I wake up paralyzed in a living nightmare. That’s what it’s like to have sleep paralysis.

My first episode is in 2012. I’m in the first semester of my freshman year. My schedule consists of classes, catching up on long reading assignments, trying to socialize, getting used to a new city, and falling into deep sleep the minute my head hits the pillow.

On those typical nights, I rarely woke up until morning. But “typical” came out the window the night I woke up to the sound of bloodcurdling screams.

Lying on my stomach, my face half buried in a pillow, my body went into a state of alert. Get up! Run!” my instincts were screaming, but my body was refusing to heed it. So instead, I was left paralyzed. My eyes were the only part of me capable of movement and provided narrow vision half constricted by the pillow.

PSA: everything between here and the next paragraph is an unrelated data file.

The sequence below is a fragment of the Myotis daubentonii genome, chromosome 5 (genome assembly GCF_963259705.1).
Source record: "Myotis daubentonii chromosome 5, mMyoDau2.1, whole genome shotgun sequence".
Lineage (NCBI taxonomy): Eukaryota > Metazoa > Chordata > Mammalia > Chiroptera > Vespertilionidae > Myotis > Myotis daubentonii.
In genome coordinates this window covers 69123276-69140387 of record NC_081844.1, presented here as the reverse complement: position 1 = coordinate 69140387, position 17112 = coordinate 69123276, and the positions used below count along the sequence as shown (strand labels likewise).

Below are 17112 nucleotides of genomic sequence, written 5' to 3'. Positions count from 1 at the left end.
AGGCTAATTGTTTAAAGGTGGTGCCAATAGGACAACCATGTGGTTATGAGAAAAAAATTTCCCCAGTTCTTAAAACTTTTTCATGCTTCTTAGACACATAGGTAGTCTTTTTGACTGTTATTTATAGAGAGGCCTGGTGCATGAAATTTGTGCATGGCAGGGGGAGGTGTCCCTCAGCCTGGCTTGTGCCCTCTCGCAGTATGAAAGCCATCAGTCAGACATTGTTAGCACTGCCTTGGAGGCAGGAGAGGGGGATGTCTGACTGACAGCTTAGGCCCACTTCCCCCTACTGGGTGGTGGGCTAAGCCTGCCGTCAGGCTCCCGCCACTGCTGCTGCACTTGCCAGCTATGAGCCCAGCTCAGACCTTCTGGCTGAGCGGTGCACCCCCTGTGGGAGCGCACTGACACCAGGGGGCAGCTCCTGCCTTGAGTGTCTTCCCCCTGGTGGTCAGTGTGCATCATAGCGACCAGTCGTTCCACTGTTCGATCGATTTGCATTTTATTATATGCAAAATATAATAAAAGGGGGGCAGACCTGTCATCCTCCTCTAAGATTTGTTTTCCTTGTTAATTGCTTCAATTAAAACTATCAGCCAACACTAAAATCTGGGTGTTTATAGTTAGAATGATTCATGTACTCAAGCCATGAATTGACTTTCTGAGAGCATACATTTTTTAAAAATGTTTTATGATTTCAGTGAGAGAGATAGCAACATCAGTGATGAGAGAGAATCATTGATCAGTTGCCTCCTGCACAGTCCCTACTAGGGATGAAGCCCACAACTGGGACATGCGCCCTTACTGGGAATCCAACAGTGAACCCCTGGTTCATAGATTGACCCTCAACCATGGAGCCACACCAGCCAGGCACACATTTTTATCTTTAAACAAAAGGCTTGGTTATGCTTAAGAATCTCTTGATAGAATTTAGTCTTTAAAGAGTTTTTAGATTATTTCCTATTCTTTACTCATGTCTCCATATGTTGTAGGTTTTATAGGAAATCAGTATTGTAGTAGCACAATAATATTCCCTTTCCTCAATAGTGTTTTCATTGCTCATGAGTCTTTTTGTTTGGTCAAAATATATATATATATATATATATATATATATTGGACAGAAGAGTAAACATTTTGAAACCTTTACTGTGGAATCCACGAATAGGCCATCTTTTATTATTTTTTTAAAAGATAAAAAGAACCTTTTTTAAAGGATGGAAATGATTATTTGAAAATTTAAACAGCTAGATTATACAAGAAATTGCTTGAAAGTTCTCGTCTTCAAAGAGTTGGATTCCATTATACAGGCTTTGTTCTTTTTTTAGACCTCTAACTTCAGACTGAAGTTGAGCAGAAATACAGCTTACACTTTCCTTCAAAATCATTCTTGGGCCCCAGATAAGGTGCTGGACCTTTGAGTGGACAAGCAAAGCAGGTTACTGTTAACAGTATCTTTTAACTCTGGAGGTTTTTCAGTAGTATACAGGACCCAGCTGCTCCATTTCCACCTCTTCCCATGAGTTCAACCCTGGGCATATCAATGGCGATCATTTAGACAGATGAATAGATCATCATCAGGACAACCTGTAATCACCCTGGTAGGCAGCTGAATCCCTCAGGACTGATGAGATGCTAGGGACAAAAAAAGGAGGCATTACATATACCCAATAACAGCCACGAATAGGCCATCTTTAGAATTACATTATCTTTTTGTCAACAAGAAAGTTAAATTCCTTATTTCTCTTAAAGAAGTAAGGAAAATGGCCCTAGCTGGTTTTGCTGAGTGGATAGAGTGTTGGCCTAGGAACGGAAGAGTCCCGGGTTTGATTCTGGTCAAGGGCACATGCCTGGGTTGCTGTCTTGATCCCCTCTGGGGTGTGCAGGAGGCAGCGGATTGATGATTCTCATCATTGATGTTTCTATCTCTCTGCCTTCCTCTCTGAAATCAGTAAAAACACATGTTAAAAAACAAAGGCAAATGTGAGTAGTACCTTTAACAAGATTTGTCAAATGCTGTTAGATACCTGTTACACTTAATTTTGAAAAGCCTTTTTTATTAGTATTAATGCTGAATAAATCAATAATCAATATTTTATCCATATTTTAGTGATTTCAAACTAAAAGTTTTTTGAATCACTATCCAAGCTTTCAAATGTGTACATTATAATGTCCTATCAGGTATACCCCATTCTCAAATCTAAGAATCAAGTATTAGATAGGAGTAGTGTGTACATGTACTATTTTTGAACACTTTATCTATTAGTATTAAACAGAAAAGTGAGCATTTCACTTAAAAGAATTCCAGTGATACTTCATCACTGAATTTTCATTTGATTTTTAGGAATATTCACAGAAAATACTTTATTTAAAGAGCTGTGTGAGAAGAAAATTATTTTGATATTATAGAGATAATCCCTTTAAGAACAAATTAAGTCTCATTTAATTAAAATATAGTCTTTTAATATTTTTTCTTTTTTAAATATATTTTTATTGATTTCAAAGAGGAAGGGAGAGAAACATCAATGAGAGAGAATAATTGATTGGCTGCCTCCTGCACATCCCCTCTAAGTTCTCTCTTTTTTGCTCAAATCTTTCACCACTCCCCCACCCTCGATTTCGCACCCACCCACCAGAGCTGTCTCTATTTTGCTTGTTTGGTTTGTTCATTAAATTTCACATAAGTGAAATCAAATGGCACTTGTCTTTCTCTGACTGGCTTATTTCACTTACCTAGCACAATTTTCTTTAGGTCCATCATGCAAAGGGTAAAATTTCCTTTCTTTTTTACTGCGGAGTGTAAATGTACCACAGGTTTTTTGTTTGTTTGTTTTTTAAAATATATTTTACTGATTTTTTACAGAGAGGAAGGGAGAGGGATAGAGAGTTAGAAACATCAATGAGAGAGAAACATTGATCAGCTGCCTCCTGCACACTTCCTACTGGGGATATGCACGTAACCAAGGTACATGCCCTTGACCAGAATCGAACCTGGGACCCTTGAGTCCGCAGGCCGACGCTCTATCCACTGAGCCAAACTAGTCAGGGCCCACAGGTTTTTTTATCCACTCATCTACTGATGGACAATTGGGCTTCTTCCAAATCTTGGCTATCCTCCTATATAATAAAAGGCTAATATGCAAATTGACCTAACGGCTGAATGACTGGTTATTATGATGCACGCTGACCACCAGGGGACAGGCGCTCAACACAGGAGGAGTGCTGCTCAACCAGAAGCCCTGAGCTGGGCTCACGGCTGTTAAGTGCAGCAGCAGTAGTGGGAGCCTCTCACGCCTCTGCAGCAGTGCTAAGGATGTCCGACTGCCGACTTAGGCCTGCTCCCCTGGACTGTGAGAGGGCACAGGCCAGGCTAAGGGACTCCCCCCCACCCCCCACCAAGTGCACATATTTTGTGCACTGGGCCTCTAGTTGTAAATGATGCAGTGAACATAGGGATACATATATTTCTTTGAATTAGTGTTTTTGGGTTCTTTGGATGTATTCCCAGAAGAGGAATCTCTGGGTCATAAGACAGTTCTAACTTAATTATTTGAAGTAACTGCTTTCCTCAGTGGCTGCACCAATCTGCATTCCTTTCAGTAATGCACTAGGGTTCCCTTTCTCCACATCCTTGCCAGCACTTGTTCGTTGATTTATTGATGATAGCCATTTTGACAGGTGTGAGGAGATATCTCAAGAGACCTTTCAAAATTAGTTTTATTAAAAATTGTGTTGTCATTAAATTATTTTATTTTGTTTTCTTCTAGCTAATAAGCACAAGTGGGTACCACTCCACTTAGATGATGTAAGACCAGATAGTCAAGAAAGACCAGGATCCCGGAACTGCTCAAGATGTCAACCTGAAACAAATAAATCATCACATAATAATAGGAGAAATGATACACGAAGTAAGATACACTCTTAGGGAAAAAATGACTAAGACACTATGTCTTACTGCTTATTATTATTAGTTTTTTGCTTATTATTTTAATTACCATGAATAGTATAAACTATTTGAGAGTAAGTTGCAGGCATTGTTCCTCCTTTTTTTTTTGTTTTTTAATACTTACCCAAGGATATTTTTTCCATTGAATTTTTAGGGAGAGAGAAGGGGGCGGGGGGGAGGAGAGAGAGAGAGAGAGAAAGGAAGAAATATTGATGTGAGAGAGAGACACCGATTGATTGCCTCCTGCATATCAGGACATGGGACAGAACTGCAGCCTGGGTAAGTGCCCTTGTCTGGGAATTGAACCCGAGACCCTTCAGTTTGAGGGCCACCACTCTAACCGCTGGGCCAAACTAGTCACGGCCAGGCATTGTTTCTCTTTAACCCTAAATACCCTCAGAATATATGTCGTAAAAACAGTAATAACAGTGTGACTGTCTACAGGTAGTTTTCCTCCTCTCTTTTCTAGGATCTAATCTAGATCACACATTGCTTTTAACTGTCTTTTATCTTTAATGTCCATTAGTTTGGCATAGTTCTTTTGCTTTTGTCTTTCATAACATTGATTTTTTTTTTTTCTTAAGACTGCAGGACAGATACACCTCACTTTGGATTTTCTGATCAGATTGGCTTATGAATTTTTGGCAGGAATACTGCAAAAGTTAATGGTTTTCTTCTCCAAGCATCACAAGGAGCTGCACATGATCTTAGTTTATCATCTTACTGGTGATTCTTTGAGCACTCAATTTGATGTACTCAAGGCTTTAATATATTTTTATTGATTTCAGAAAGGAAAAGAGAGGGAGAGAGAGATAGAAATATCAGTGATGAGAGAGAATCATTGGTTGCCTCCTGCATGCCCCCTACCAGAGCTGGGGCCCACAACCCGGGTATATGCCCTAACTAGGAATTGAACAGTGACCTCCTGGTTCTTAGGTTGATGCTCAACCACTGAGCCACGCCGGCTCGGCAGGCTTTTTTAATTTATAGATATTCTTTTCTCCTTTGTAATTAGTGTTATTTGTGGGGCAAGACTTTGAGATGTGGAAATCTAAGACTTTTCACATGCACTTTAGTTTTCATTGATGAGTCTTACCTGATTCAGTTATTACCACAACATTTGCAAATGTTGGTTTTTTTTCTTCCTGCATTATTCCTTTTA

My gaze fell on a dark corner of the room where a shadowy presence soon revealed itself. Then a second figure appeared. And then a third. My breathing became erratic as I struggled to move, to do something. As the faceless shadows drew closer, the screams grew louder…until I passed out.

I woke up in the morning exhausted and disturbed, with only one thought in mind: What kind of dream was it? I had had disturbing nightmares before, the kind that made you wake up in a sweat, but I had never experienced one so visually and physically distressing.

I couldn’t bring myself to tell anyone about it, fearing it would be dismissed as just a nightmare or make me the butt of a joke. I googled “asleep can’t move bad dream” and learned a new term: sleep paralysis.